Capsule endoscopy is a new procedure for small-bowel imaging.
The potential contribution of this method to the diagnosis and staging of gastrointestinal lymphomas has not yet been evaluated.
Dr Flieger and colleagues from Germany conducted a prospective study.
The research team assessed the frequency and morphology of different forms of intestinal pathology in patients with gastrointestinal lymphomas.
Commercially available capsule video endoscopes were administered to 27 patients, of which 16 were men and 11 were women, aged 27 to 77.
The patients had known gastrointestinal lymphomas.
Capsule endoscopy was also carried out in 30 control individuals.
All 7 patients with primary intestinal lymphomas who were examined were found to have pathological findings on capsule endoscopy.
The team noted that 4 patients had ulcerations, 4 with nodes, 3 with villous atrophy, and 1 with plaques/white villi.
The researchers found that 1 patient with severe diarrhea was examined 3 times before and after chemotherapy.
The team observed that the lesions improved, as well as resolution of diarrhea.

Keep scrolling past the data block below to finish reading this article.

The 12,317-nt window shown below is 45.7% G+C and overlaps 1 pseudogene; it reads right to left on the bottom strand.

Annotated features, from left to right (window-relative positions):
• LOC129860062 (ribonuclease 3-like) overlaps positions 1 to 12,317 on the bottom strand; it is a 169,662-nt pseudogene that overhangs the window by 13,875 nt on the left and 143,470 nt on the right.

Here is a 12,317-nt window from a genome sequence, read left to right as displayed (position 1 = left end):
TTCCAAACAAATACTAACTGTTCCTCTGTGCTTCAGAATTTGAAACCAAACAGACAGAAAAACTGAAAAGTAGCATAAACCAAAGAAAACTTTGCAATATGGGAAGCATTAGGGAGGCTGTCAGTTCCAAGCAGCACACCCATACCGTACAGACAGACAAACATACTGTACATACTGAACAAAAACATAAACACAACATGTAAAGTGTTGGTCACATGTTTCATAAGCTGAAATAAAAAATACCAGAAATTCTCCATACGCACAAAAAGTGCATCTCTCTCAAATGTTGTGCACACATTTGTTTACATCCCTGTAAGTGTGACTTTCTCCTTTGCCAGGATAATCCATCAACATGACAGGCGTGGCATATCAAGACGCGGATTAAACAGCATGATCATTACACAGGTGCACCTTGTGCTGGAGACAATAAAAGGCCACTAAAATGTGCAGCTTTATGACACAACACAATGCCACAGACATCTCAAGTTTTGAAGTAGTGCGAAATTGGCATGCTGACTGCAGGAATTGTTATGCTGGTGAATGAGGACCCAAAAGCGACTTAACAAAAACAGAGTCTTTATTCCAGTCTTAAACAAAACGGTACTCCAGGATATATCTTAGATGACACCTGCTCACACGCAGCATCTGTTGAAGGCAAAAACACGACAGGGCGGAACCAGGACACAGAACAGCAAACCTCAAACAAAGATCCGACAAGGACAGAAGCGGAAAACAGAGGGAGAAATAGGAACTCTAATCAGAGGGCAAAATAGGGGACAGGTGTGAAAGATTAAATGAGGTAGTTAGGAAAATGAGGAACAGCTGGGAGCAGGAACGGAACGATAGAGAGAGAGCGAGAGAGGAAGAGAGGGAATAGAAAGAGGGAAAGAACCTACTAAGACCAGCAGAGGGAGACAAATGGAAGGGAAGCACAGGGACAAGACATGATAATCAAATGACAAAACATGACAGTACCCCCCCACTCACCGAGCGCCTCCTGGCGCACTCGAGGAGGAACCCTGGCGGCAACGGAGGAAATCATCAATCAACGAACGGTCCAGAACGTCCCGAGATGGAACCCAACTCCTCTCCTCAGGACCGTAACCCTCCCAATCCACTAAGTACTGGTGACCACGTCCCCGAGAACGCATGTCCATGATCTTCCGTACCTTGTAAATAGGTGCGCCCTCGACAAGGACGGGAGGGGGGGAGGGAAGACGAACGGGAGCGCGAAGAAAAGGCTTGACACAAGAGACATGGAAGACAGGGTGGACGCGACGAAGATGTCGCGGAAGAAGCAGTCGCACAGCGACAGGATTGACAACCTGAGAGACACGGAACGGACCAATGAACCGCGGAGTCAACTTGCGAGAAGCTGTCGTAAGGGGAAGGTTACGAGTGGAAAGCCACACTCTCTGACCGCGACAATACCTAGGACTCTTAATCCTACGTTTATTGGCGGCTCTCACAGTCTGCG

There were 20 patients with gastric lymphoma examined, of which 16 had low-grade and 4 with high-grade B cell lymphomas.
The capsule did not leave the stomach in 3 patients, suggesting impaired motility.
The research team found that the small-bowel transit times were 261 min for intestinal lymphoma, and 245 min for gastric lymphoma.
The small-bowel transit times for controls were 224 min.
There were pathological findings in the intestine in 5 of the 20 patients with gastric lymphoma.
Of these, the team noted that 3 had plaques/white villi, 2 had nodes, and 2 presented with villous atrophy.
In 2 patients, subsequent biopsies revealed secondary follicular lymphoma and high-grade lymphoma, respectively.
Dr Flieger's team commented, “Capsule endoscopy is a valuable diagnostic tool for defining the extent of bowel involvement and assessing the efficacy of treatment in patients with gastrointestinal lymphoma.”